The Horse

Watch this space for topics related to what I do in working with the horse (below, a discussion of the role of the lower neck in straightness).

The basic session:

Depending on what the horse shows me and what the owner tells me, I can use a variety of techniques, including traditional massage techniques, myofascial release, mobilizations of joints, positional releases, the BioScan instrumentation as described below, and others.

I seek throughout to address muscle tension and spasm, and to rebalance the body to help with fatigue, postural compensations, guarding, and pain.  The work is directed toward symmetry, freedom of movement, and comfort.

I sometimes discuss the horse's body patterns with the guardian, to see whether there is some daily practical approach the owner can take to improving his movement patterns or keeping him more comfortable.

The BioScan that I use employs pulsed far red and near infrared diodes very intense (but not full laser) light in combination with pulsed magnetic field, each at prescribed frequencies for designated tissues and problems.  I encourage you to take a look at the website for an appreciation of the power of this unit. It is non-intrusive, extremely effective, and has a long history of use in both animals and humans for improvement of performance.

Gait and posture analysis are an important part of my working evaluation.  Lengthening and smoothing fascial tissue to allow the body to balance  itself as the muscles are freed is an important part of my treatment.  Traditional correct methods of teaching and riding are important to the horse's wellbeing.  I encourage as much learning of these methods as possible to help the horse/rider combination.

There are several approaches that I take with horses who are either not comfortable with touch in general or who are chronically tense.  I use a relaxation-and-training technique, developed by Jean-Phillipe Giacomini, called EndoTapping. It is a variation of what is called in massage language "tapotement", using the physiology of the muscle to inform and rebalance the horse.  See the full discussion of this technique in this website's section 'The Bond'.

As other examples of techniques I like to use, lymphatic facilitation is very useful in speeding healing of surgery, swellings, and injuries; infrasound (note: INFRAsound, waves below the range of hearing) is especially helpful with horses who are extremely guarded because the instrument is used without actually touching the skin.


the low neck, balance, and straightness...

Falling through the shoulder shows up in canter and changes.

When a horse falls through-into-over his inside shoulder in canter (is not 'standing up'), which must be prepared in the preceding gait....

ask why.

Ask because whatever the shoulder does, the low neck is involved.  The low neck is the forward rudder and righting machine of the SPINE.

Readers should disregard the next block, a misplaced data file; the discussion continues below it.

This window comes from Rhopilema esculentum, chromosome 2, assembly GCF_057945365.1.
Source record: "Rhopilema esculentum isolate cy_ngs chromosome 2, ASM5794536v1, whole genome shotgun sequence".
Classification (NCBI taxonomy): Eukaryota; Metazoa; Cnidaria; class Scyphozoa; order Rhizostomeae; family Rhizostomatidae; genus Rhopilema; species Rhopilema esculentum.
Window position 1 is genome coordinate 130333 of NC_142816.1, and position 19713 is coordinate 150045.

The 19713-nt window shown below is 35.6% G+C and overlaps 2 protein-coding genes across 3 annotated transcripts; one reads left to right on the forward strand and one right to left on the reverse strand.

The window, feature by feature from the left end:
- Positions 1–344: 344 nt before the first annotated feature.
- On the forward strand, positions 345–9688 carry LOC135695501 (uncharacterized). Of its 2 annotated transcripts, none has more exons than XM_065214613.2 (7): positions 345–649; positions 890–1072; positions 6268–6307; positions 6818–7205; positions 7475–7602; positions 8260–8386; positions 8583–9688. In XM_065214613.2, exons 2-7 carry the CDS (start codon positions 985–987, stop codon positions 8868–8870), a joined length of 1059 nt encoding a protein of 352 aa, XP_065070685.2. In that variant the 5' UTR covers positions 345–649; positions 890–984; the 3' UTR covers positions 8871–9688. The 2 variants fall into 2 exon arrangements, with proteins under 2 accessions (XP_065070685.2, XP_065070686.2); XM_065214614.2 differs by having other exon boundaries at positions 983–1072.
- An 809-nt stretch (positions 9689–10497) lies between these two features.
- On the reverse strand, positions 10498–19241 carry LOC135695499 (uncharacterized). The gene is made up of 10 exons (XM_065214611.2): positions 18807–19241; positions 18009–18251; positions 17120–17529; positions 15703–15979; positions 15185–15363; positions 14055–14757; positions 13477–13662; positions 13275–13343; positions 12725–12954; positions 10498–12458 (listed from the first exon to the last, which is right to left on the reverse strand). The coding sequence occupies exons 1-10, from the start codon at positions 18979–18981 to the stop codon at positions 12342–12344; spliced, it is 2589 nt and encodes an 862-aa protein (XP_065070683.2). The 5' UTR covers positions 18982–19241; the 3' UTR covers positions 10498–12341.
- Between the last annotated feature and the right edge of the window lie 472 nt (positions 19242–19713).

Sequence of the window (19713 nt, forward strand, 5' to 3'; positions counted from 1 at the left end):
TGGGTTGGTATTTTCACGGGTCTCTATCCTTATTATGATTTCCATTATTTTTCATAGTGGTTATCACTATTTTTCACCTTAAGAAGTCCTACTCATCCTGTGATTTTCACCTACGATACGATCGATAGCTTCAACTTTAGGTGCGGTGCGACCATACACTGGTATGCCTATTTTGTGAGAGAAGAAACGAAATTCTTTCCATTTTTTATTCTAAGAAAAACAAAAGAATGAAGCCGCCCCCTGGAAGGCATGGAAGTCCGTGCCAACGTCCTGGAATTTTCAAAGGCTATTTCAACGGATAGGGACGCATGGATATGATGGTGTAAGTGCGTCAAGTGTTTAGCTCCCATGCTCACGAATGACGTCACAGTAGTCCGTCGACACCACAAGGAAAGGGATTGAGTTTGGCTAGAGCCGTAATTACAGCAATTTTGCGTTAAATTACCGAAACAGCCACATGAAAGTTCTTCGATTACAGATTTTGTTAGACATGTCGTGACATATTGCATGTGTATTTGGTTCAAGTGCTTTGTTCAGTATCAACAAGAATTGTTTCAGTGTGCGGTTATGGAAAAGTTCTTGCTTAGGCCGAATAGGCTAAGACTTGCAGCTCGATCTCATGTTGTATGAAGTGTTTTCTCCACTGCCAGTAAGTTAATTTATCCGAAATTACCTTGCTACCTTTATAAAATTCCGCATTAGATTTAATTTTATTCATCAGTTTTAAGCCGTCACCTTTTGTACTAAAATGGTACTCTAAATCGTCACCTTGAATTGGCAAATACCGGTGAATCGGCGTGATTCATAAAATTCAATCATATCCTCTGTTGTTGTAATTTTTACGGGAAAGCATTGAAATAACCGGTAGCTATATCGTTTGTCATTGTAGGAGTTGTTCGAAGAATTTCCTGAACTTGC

If the low neck (and deep chest and withers, with their vertebrae) is

1) tilted and 'stuck' between the forelegs in a tilt
2) contracted/stuck toward the shoulder blade/elbow
3) stiff one way
4) painful one way

the horse cannot 'stand up' and there will be no straightness, true forward movement, elevation, impulsion, or cadence.

The possibilities for causes are many.  No matter the initial cause, distortion results in the many strong and flexible soft tissue connections holding the front of the body to the front limbs.  There is no bony connection.

A single foot problem, a joint problem within or above the foot, a difference in leg length left to right, a proprioception defect, handling and riding, all can generate a non-upright lower neck and chest and perpetuate it until the asymmetry can be seen in the chest from below, in the shoulders from above.

The withers, extensions of the spinal vertebrae behind the low neck in the deep chest, can be seen to tilt as the horse stands as well as moves with more weight on one side.

'Snaky necks', poll damage, jaw disorders including teeth and hyoid management, and poorly balanced riding are all part of this non-uprightness and may be contributing primary factors.

Body assessment and body work are absolutely essential to help resolve cases which are not immediately resolved by good riding and correct gymnastic work.  

Otherwise, riding correctly is a struggle because some kind of force or distracting technique becomes the focus, while the elements of a correct seat take second place, so it is a vicious cycle, since the crookedness is made worse by a poorer seat; and the horse is unhappy the whole time because he is being forced.

While every support system from trainer to vet to farrier is to be called on to address such a problem, the horse's bodyworker is in the front line.  Alignment and myofascial release work help the horse and rider move forward together.